In mostly non-linear fashion (and why should a book about the spiritual realm unfold in linear fashion?), Kamenetz tells us how hitting a spiritual wall pushed him toward the exploration of dream imagery after a lifetime of using language to distance himself from the pain that invariably accompanies the inner-discoveries he so desired. "For me, it had to be a complicated truth, the kind I found in religious books and commentaries and commentaries on commentaries, where too often I got lost in words."
Along the way, we meet his primary teachers; Jerusalem's Colette Aboulker-Muscat, who until her death in 2003 had an international reputation as a spiritual (a word she loathed) healer of body and mind who employed visualization and dream interpretation; Tarab Tulku, a Tibetan lama of high rank living in Copenhagen; and Marc Bregman, a postman cum astrologist living in a "small but not quaint" town in northern Vermont. There's even an encounter with Morrie Schwartz, the ex-sociology professor whose lessons about life, imparted as he lay dying from amyotrophic lateral sclerosis (Lou Gehrig's disease), were immortalized in Mitch Albom's bestseller, "Tuesdays with Morrie." All of them push Kamenetz toward a blend of meditation and dream immersion drawn from Tibetan Buddhist and kabbalistic sources.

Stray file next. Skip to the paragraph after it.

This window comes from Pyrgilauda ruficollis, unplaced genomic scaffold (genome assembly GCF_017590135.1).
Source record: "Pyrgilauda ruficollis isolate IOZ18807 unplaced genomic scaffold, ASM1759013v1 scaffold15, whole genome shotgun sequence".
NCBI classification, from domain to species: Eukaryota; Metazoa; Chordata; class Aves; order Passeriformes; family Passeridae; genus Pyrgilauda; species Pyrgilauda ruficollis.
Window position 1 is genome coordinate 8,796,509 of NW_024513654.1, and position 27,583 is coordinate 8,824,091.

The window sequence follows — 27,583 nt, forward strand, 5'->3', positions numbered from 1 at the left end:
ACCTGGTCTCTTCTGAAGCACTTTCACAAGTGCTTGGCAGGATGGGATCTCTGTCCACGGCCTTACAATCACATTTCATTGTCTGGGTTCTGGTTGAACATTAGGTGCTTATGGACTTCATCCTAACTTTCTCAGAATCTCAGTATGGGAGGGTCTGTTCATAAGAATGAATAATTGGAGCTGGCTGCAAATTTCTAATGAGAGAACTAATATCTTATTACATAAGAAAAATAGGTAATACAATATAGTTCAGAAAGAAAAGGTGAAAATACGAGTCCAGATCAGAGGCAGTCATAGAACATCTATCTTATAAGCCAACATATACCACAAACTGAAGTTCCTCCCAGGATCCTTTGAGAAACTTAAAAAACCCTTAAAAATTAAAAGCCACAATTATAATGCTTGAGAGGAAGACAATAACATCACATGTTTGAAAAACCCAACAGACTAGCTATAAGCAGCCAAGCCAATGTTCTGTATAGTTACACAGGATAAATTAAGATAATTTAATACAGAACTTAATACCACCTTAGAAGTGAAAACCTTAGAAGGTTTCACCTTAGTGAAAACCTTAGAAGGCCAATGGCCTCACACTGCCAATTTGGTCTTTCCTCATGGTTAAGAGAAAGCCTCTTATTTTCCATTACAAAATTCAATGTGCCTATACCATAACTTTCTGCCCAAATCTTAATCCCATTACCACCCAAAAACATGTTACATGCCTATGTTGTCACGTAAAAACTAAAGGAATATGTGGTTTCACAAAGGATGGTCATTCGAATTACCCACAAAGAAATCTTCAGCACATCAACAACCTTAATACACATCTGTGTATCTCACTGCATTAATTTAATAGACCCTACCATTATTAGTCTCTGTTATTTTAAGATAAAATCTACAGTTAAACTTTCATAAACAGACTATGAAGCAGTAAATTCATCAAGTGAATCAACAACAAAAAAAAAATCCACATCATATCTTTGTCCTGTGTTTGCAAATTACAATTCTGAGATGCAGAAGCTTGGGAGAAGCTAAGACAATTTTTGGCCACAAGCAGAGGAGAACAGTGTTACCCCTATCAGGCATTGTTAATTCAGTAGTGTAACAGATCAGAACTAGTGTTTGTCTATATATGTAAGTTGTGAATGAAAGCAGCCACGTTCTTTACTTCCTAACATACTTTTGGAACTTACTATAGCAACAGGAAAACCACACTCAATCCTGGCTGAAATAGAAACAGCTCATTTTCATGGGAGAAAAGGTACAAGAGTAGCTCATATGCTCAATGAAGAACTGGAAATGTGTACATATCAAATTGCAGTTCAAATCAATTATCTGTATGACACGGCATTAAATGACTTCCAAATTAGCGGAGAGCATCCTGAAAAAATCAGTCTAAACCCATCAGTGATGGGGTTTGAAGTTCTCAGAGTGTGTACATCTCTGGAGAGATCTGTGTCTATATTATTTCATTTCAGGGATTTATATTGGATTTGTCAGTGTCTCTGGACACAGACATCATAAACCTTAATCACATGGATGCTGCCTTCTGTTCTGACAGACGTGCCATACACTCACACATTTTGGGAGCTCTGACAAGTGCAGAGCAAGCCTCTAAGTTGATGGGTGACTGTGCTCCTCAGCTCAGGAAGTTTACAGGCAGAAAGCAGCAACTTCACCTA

The point, he writes, is to retain, when awake, insights gained through dreams - and to remain aware that even awake the mind dreams on, separating us from tougher truths and "natural religion." Kamenetz claims progress in this regard, but nothing close to full attainment, that always allusive abstract.
For those familiar with Kamenetz's transformation from Jewishly ambivalent to Jewishly omnivorous, "Last Night's Dream" will be another stop on his pilgrim's journey, last updated in a major way in his 1997 book, "Stalking Elijah." Kamenetz revisits his Baltimore Reform upbringing: "My family did not pray in a crisis; we worried... I don't recall God being taken seriously in anyone's mouth." He also writes about his struggle to connect with his father, a difficulty Kamenetz blames on his own fragile ego - an insight gained working with his Vermont postman.
"Last Night's Dream" has two distinct tracks. The first is Kamenetz's personal journal. The second, and subordinate track, is the role of dreams in religious development, particularly within the Judeo-Christian tradition. Kamenetz moves deftly between them to produce a consistent narrative.
My preference would have been a more complete exploration of track two. There is much to be said about how dreams - or, more specifically, their acceptance as a group truth by some controlling authority - have been pivotal to the course of human history.